December 31, 2012 § 1 Comment
Thanks to the WordPress.com “stats helper monkeys” for putting together this lovely annual report for A.Hab.’s View (2012).
The WordPress.com stats helper monkeys prepared a 2012 annual report for this blog.
Here’s an excerpt:
600 people reached the top of Mt. Everest in 2012. This blog got about 8,400 views in 2012. If every person who reached the top of Mt. Everest viewed this blog, it would have taken 14 years to get that many views.
Personally, I think there is some room for improvement. But a new baby and a completed terminal degree will keep a girl from her blog. 2013 will be better! Without having to write the dissertation, I will have more time to blog. Stay tuned for a more-consistently-updated A.Hab.’s View in 2013!
December 31, 2012 § Leave a comment
Happy New Year’s Eve, everyone.
My post, “The art of being wrong” was featured today, which you can read here:
I would personally be grateful to you if you read and left a little comment. And I think you would be grateful to yourself if you poked around a bit in Tori’s blog…and considered following her. Because she is so hilarious and so worth it. If you like smiling and feeling happy, then you should be a regular reader of Tori’s. Just sayin’.
Have a lovely New Year, readers!
I’ll be back in a week or so with some new material. Maybe even some updates on Melanie! Lord knows I’m a few months behind.
December 20, 2012 § 4 Comments
And directly on the heels of Rowan’s rejection, here comes the rejection from Wisconsin-Madison.
Half of my potential schools have officially rejected me now. Judging by the pace at which I received these last two rejections, I am going to guess that my last three will likely arrive any day now. Why am I so confident that I will be rejected? Because deadlines have come and gone, and no one requested to see additional materials from me. I will not be granted an interview if they have not looked at additional materials (like letters of recommendation and writing samples).
It is with this third rejection that I am beginning to feel a little shaken. Not shattered and destroyed, mind. But a bit shaken. Wondering about the possible colossal mistake I made by following my interests and natural talents, and earning an advanced degree in such a specialized, practically non-hirable field. Considering advising the opposite course of action when Melanie goes to college.
As I said, I am not shattered by this–just a bit shaken. In the meantime, I have submitted a shorter version of a dissertation chapter to a journal (the one that the entire committee loved the most). I fear that a rejection from a journal will lead to some deterioration of my positivity and optimism. Of course, I am liable to be rejected simply by virtue of statistics. Rejections are far more common to receive than acceptances, and I have never submitted an article for publication before. So, it is statistically likely that the first line I cast in the publication pool will come up empty.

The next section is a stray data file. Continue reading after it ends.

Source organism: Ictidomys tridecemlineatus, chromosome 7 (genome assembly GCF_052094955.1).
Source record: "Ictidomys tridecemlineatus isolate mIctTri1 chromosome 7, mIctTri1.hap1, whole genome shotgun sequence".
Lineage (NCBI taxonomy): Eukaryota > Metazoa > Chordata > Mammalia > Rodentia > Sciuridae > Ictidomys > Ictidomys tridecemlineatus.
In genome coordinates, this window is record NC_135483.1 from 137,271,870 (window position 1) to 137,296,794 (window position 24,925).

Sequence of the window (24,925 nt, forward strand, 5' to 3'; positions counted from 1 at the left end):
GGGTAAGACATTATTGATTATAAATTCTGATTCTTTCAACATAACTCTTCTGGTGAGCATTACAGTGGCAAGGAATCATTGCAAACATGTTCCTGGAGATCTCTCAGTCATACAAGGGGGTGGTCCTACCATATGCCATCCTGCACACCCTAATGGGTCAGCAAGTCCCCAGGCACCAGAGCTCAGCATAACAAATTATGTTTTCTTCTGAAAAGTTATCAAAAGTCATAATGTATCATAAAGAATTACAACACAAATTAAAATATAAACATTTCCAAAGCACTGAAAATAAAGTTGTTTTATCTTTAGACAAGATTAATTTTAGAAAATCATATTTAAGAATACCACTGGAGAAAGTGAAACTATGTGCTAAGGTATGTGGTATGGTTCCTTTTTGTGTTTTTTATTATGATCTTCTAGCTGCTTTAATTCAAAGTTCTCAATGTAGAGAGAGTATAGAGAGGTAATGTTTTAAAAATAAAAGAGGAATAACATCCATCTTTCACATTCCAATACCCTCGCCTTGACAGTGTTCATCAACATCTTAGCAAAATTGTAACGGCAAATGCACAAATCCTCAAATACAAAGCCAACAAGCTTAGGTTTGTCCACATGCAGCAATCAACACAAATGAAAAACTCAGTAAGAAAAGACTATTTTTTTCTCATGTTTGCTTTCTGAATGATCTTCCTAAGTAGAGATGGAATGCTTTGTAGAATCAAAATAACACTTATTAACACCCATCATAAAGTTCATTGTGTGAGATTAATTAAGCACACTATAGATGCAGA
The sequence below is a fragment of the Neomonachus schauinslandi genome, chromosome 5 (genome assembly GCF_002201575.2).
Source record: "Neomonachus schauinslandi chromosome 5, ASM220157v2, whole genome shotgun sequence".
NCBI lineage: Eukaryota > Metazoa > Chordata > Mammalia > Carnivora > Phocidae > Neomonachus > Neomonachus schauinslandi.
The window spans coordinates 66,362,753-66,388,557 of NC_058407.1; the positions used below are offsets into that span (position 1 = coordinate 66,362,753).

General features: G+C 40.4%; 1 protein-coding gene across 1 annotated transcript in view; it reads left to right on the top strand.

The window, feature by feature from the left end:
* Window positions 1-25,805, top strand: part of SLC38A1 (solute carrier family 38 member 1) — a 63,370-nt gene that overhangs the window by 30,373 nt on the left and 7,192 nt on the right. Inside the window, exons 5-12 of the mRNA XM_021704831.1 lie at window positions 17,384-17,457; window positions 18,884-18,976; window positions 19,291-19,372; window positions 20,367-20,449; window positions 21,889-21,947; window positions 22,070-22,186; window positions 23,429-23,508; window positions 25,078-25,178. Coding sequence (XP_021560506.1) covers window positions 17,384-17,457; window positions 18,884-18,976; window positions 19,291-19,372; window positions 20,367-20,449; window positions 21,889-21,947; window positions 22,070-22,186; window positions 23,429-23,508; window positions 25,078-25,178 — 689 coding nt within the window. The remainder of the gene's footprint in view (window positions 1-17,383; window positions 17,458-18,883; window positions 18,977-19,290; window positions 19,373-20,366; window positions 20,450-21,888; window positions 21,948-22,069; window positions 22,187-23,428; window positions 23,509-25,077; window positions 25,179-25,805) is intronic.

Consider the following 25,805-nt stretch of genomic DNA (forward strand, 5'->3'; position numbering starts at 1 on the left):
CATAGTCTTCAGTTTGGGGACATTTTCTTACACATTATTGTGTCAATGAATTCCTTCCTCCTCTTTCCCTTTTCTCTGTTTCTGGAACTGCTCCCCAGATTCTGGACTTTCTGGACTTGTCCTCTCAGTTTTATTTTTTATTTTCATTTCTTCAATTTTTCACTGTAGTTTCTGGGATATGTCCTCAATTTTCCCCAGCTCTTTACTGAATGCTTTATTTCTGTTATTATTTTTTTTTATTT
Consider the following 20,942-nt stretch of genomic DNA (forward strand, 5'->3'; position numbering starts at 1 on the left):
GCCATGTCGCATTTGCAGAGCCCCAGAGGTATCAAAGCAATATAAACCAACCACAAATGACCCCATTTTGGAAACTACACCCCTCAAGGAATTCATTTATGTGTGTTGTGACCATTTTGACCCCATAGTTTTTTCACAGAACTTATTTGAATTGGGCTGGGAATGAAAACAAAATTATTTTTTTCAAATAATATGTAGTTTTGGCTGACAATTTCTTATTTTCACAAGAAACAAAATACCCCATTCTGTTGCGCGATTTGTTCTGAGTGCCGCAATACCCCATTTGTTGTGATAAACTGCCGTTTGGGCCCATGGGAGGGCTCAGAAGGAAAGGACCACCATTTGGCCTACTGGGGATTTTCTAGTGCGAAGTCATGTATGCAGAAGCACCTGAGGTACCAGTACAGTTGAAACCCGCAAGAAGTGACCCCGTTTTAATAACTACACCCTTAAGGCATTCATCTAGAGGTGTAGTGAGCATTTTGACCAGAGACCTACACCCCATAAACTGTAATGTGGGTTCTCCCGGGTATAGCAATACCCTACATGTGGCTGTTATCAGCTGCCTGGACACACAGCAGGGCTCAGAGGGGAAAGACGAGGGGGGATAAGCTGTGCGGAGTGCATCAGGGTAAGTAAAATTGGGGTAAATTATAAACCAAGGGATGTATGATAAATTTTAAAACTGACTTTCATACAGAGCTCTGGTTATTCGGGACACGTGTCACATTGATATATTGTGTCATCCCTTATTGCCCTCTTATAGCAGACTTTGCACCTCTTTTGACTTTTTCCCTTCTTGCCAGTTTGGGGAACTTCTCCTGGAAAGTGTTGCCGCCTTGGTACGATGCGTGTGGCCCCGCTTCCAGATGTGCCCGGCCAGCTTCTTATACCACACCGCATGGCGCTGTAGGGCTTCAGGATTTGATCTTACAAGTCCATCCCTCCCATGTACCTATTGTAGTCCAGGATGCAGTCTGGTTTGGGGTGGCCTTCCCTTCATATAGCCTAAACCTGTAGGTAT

Let’s just hope the rest of the forthcoming rejection letters are a bit gentle.
December 20, 2012 § 5 Comments
December 11, 2012 § 6 Comments
Bleary-eyed and still shaking off sleep-induced confusion, I checked my e-mail on my phone. 10 new messages awaited my attention at 6:03 a.m. As per usual, the plethora of e-mails were not as urgent as the subjects suggested. I highlighted message after message, selecting these for eradication. “Save 40% storewide TODAY ONLY!” “A special gift for you, A.Hab.!” “Your 20% coupon to Spas Unlimited awaits you!”
Ugh. How do these people find me?
Just as I started to click the “Delete” button, my brain began to sift through the cobwebs and exclaimed, “WAIT!” I paused a moment. I had highlighted a message with the subject “regrets”.
“Don’t you think that looks curious?” mine brain urged.
“Uhm…yes?” I supposed. Frankly, I was eager to return to that last dream I had been having before my alarm so rudely roused me. I was not really curious about anything.
“Then let’s open it and just give it a look.”
Shrugging to no one but the cats, I clicked on that unassuming, all lower-case “regrets” to find this message:
Suddenly alert, it dawned on me what this unassuming e-mail had accomplished in so few words and with utter absence of personalization: eliminated a possibility from my potential professional future.
I read and re-read the message a few more times before responding with a much more polite e-mail, this one addressed to its intended recipient, and thanked the university for its consideration.
For the remainder of the day, I considered two things: the first, how very like applying to college it is to apply for a job within academia; the second, how surprisingly unscathed I was by my rejection.